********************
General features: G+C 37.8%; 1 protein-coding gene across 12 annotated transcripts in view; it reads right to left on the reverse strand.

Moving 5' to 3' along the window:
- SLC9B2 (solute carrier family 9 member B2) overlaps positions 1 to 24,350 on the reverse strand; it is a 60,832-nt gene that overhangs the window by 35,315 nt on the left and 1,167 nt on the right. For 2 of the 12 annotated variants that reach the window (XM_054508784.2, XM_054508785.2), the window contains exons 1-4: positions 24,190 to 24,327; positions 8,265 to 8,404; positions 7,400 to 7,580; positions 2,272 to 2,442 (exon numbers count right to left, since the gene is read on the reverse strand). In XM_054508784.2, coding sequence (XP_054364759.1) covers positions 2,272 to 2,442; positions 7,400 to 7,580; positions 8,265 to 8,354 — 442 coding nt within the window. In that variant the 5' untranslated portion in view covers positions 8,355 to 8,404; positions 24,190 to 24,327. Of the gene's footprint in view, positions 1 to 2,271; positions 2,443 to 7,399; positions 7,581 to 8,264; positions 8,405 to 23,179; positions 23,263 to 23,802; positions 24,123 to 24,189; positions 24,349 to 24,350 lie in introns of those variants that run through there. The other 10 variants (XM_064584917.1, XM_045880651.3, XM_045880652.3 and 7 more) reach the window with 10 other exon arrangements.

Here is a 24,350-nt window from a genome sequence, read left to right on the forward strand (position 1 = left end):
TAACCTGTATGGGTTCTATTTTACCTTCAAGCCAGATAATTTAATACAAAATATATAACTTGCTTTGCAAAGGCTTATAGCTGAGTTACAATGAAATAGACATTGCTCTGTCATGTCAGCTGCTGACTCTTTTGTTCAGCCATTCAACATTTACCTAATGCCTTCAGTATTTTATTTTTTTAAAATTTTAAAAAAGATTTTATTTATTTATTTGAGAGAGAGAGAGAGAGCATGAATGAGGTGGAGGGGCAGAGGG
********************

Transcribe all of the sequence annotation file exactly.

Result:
General features: G+C 37.8%; 1 protein-coding gene across 12 annotated transcripts in view; it reads right to left on the reverse strand.

Moving 5' to 3' along the window:
- SLC9B2 (solute carrier family 9 member B2) overlaps positions 1 to 24,350 on the reverse strand; it is a 60,832-nt gene that overhangs the window by 35,315 nt on the left and 1,167 nt on the right. For 2 of the 12 annotated variants that reach the window (XM_054508784.2, XM_054508785.2), the window contains exons 1-4: positions 24,190 to 24,327; positions 8,265 to 8,404; positions 7,400 to 7,580; positions 2,272 to 2,442 (exon numbers count right to left, since the gene is read on the reverse strand). In XM_054508784.2, coding sequence (XP_054364759.1) covers positions 2,272 to 2,442; positions 7,400 to 7,580; positions 8,265 to 8,354 — 442 coding nt within the window. In that variant the 5' untranslated portion in view covers positions 8,355 to 8,404; positions 24,190 to 24,327. Of the gene's footprint in view, positions 1 to 2,271; positions 2,443 to 7,399; positions 7,581 to 8,264; positions 8,405 to 23,179; positions 23,263 to 23,802; positions 24,123 to 24,189; positions 24,349 to 24,350 lie in introns of those variants that run through there. The other 10 variants (XM_064584917.1, XM_045880651.3, XM_045880652.3 and 7 more) reach the window with 10 other exon arrangements.

Here is a 24,350-nt window from a genome sequence, read left to right on the forward strand (position 1 = left end):
TAACCTGTATGGGTTCTATTTTACCTTCAAGCCAGATAATTTAATACAAAATATATAACTTGCTTTGCAAAGGCTTATAGCTGAGTTACAATGAAATAGACATTGCTCTGTCATGTCAGCTGCTGACTCTTTTGTTCAGCCATTCAACATTTACCTAATGCCTTCAGTATTTTATTTTTTTAAAATTTTAAAAAAGATTTTATTTATTTATTTGAGAGAGAGAGAGAGAGCATGAATGAGGTGGAGGGGCAGAGGG